Program delivers gifts to seniors
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"It is often said that 'Christmas is for children,' but we want to make sure our seniors aren't overlooked," said Lucy Novelly of a program called Be a Santa to a Senior.
"There are several wonderful programs that help provide presents for children, but many seniors need things as well ... the holidays are for them, too," she said.
Ms. Novelly is the owner of Home Instead Senior Care locations in South Hills and Washington. All of the Home Instead Pittsburgh locations are partnering with nonprofit agencies and retail stores to provide gifts for senior citizens here this holiday season. The partnerships ensure that needy seniors are identified, gifts are purchased and the wrapped gifts are distributed.
"We've done this for several years, and it really touches not only those we give to, but everyone involved," she said.
Numerous nonprofits identify seniors who may not have family or those with families who are struggling financially and provide the information to the Home Instead offices. The seniors may live at home or in health-care facilities.
Home Instead puts the information on ornaments that are placed on Christmas trees in a number of retail locations. Shoppers may select an ornament, purchase a gift and drop it off at participating locations.
"It couldn't be easier,"' Ms. Novelly said.
Home Instead staffers pick up the gifts and have wrapping parties, another way for volunteers to participate. Anyone wishing to lend a helping hand can come to one of the parties and help wrap.
Wrapped gifts are taken to the nonprofits, which deliver them.
"One woman received beautiful towels, and she cried because someone was so generous," Mrs. Novelly said.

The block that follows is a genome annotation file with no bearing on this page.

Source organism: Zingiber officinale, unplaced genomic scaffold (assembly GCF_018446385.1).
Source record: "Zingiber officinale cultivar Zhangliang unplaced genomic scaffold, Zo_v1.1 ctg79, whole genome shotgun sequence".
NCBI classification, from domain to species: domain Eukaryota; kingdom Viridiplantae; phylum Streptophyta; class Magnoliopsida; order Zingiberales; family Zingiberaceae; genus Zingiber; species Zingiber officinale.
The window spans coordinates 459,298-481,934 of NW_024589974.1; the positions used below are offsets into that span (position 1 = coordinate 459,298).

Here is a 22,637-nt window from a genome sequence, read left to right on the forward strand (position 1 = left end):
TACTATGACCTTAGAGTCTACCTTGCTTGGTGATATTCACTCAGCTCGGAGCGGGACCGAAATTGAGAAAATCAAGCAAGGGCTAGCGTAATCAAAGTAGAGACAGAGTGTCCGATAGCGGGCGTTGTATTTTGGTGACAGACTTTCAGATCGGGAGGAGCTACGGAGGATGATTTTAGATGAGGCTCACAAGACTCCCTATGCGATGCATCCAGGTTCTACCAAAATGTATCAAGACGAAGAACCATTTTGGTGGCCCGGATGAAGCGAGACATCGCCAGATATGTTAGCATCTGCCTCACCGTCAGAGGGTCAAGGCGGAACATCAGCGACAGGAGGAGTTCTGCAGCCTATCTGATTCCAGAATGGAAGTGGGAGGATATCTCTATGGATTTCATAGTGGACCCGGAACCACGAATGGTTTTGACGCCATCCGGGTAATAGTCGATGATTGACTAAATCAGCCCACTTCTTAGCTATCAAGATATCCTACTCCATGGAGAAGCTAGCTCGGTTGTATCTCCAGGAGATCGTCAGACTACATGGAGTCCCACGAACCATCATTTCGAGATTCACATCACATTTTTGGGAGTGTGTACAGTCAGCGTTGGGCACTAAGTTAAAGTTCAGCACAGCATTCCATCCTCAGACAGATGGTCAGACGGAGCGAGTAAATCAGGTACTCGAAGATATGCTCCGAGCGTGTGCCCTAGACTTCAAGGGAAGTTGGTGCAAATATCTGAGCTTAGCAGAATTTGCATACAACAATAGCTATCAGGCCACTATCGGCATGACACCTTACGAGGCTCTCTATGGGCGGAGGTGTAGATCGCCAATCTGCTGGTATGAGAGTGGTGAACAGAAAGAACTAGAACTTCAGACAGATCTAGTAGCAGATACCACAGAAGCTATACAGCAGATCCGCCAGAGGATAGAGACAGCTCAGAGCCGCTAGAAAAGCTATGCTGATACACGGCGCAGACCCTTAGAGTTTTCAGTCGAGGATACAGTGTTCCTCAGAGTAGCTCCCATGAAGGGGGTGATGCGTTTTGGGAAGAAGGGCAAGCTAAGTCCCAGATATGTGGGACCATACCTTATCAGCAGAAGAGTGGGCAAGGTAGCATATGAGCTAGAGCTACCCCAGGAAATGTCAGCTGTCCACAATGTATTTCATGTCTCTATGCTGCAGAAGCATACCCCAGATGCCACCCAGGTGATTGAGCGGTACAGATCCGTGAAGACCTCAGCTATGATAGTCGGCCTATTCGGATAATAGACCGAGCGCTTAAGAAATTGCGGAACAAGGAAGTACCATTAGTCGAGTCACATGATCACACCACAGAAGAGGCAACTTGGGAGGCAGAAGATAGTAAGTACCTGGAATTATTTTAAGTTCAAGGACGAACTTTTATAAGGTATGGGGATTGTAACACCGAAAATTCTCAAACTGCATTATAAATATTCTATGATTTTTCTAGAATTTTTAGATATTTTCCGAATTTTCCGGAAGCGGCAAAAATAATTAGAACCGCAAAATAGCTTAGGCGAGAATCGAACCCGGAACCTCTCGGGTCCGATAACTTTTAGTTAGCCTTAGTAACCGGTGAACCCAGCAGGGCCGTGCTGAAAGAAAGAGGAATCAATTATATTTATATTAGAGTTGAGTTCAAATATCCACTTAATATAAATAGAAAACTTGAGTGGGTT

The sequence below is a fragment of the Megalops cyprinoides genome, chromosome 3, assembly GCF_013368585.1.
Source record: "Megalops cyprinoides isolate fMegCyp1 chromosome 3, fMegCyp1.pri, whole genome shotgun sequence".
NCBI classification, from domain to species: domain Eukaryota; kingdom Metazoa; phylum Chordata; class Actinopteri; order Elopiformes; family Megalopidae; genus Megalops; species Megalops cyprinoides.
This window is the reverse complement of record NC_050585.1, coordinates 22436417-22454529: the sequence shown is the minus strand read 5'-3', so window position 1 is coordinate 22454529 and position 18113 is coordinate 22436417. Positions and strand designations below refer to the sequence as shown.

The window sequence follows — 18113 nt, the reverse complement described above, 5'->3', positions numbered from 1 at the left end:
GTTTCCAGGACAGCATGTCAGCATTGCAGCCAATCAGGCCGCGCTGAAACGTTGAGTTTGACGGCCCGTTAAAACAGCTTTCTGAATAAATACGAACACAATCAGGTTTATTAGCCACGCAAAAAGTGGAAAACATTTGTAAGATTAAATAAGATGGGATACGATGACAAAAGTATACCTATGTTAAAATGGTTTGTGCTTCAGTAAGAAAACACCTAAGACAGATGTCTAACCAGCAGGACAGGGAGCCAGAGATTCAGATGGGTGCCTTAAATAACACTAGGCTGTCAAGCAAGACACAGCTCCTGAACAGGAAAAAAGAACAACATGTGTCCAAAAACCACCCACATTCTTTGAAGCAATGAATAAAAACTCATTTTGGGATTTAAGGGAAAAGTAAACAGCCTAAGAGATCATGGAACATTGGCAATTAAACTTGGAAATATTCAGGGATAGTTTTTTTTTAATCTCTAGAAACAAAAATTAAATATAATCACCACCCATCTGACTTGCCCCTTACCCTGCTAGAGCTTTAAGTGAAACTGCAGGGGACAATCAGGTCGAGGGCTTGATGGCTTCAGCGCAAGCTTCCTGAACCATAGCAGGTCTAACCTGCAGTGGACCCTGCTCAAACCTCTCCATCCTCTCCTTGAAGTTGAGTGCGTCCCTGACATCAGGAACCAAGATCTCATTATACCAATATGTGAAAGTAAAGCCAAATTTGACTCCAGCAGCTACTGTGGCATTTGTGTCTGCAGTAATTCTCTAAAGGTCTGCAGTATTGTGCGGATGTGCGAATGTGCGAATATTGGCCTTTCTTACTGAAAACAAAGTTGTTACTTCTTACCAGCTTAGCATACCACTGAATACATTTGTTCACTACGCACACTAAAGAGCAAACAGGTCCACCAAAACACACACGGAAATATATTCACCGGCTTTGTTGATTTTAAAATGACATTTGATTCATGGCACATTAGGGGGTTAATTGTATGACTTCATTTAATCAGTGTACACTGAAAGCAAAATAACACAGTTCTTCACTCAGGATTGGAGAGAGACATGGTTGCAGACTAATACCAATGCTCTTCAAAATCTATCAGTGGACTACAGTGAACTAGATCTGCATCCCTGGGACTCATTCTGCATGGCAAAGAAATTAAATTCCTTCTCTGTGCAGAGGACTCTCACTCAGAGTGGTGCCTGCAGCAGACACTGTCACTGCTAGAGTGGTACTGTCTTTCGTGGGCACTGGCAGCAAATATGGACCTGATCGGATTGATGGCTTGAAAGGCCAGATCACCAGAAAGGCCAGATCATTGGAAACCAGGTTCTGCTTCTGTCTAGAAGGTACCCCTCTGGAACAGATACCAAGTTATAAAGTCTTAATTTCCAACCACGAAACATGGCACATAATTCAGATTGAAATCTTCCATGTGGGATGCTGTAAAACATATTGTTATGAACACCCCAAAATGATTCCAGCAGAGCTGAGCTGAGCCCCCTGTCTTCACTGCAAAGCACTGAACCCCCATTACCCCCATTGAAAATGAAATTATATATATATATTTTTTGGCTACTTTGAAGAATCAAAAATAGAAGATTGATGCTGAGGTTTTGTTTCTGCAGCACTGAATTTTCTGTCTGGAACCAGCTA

Tim Lyon, co-owner of the Home Instead in Zelienople, said he has heard from recipients that Senior Santa gifts may be the only ones they receive during a holiday season.
"We like to think everyone gets gifts, but some of these folks don't have any family," he said.
Mr. Lyon's Home Instead office serves Butler, Beaver and parts of Armstrong counties. He works with the Big Lots store in Rochester and said the store helps by putting the Christmas tree in an obvious location and then sorting the gifts for collection.
"They are wonderful to work with and help us get the word out," he said.
Meals on Wheels of Peters is one of a number of organizations that act as a liaison between Home Health Care and the seniors.
"We have clients who would spend the holiday alone, without any gifts," director Susan Hanawalt said. "They can get very lonely during the holidays," she said.
Mrs. Hanawalt has delivered gifts to her clients over the past few years, and it is now part of her own holiday tradition.
"Our folks are surprised, amazed and delighted. They can't believe that someone they don't know would buy them gifts," she said.
First Published December 13, 2012 5:50 am